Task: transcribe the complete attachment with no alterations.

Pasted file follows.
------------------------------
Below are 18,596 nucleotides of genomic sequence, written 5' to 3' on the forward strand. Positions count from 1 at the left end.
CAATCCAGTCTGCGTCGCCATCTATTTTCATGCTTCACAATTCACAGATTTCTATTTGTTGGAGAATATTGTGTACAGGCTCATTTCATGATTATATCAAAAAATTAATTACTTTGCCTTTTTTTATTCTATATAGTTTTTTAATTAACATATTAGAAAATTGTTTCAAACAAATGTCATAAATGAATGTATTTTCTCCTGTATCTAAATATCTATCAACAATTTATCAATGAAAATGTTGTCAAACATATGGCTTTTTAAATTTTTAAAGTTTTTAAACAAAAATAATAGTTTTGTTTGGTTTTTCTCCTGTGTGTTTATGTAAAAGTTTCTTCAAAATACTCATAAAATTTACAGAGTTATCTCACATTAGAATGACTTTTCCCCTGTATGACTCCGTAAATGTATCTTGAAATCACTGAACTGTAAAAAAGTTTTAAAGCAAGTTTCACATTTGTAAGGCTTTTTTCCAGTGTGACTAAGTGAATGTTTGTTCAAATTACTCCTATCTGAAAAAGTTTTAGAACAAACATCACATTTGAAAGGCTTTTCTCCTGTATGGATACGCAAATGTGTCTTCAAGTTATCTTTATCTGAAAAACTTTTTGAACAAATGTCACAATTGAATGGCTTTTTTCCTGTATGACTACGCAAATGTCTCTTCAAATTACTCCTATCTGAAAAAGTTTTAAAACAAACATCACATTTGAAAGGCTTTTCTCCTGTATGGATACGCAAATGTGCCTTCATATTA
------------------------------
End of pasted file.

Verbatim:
Below are 18,596 nucleotides of genomic sequence, written 5' to 3' on the forward strand. Positions count from 1 at the left end.
CAATCCAGTCTGCGTCGCCATCTATTTTCATGCTTCACAATTCACAGATTTCTATTTGTTGGAGAATATTGTGTACAGGCTCATTTCATGATTATATCAAAAAATTAATTACTTTGCCTTTTTTTATTCTATATAGTTTTTTAATTAACATATTAGAAAATTGTTTCAAACAAATGTCATAAATGAATGTATTTTCTCCTGTATCTAAATATCTATCAACAATTTATCAATGAAAATGTTGTCAAACATATGGCTTTTTAAATTTTTAAAGTTTTTAAACAAAAATAATAGTTTTGTTTGGTTTTTCTCCTGTGTGTTTATGTAAAAGTTTCTTCAAAATACTCATAAAATTTACAGAGTTATCTCACATTAGAATGACTTTTCCCCTGTATGACTCCGTAAATGTATCTTGAAATCACTGAACTGTAAAAAAGTTTTAAAGCAAGTTTCACATTTGTAAGGCTTTTTTCCAGTGTGACTAAGTGAATGTTTGTTCAAATTACTCCTATCTGAAAAAGTTTTAGAACAAACATCACATTTGAAAGGCTTTTCTCCTGTATGGATACGCAAATGTGTCTTCAAGTTATCTTTATCTGAAAAACTTTTTGAACAAATGTCACAATTGAATGGCTTTTTTCCTGTATGACTACGCAAATGTCTCTTCAAATTACTCCTATCTGAAAAAGTTTTAAAACAAACATCACATTTGAAAGGCTTTTCTCCTGTATGGATACGCAAATGTGCCTTCATATTA